When victory boils down to just a handful of ballots, "it's about like drawing a lot to decide who is governor," he said.
After the recount tally was announced yesterday, Republicans urged Gregoire to give up the race.
"A third count can't possibly be more accurate than the first two," said former U.S. Sen. Slade Gorton, a Republican. "It's time to get forward with the business of the state."
Four years ago, Gorton conceded defeat to Democratic challenger Maria Cantwell after she won the initial count and a recount. But Cantwell's eventual margin of 2,229 votes looks huge compared with Rossi's.
Gorton joined several other prominent Republicans including former Gov. Dan Evans and former Secretary of State Ralph Munro at a news conference outside Rossi's campaign headquarters in Bellevue.
J. Vander Stoep, chief of staff for Rossi's transition team, said if Rossi were down by 42 votes, he likely would have conceded.
Munro, who served 20 years as the state's top election official, cautioned that punch-card ballots used in several counties could make for a rerun of "hanging chads" and other problems seen in Florida in the 2000 election.
KVI-AM (570) radio's John Carlson, who ran unsuccessfully for governor in 2000, yesterday afternoon was giving phone numbers on the air for Gregoire's campaign and the state Democratic Party. Carlson urged listeners to call both and urge them to concede the election.
But Democrats urged Gregoire to not back down.
Former Gov. Booth Gardner, appearing with Gregoire at a news conference yesterday, said either Gregoire or Rossi would make a good governor, and he started yesterday planning to encourage Gregoire to concede.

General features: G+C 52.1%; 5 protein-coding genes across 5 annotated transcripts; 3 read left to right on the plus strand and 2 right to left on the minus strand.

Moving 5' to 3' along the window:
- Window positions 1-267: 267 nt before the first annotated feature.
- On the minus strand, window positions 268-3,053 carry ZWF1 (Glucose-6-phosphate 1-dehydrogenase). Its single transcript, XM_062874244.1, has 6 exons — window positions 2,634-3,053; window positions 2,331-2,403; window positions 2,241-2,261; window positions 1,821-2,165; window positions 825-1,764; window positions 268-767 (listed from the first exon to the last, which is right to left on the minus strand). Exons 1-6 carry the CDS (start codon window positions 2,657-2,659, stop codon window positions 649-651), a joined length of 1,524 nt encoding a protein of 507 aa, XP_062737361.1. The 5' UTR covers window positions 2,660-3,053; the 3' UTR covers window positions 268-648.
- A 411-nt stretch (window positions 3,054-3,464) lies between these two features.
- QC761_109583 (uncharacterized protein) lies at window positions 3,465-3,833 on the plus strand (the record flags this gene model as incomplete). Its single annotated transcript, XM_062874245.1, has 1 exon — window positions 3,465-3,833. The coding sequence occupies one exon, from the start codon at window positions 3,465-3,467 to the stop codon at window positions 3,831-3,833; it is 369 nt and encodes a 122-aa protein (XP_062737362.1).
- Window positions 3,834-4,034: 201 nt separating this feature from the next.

"But I said if it were under 100 votes, which I didn't think would happen, I encouraged her to fight on," Gardner said.
Gregoire, with daughter Courtney by her side, said, "with nearly 3 million votes cast, there's 42 votes between us. That's a tied race."
She said if Rossi were behind by the same number of votes, he'd be saying the same thing.
Rossi, 45, is trying to become the first Republican elected governor since John Spellman in 1980. Rossi spent seven years in the state Senate before resigning last year to run for governor.
From the start, Gregoire was considered the heavy favorite to succeed Locke. Gregoire, 57, has served three terms as attorney general and gained national prominence for her role in the landmark settlement between the states and the tobacco industry.
Yesterday morning, Rossi was leading Gregoire by 361 votes, after picking up 60 votes in the recount, which started Saturday.
But most of Rossi's minuscule lead vanished yesterday when King County recounted nearly 1 million ballots. That count included nearly 1,000 ballots that weren't tallied in the initial count due to voter errors or ballot irregularities.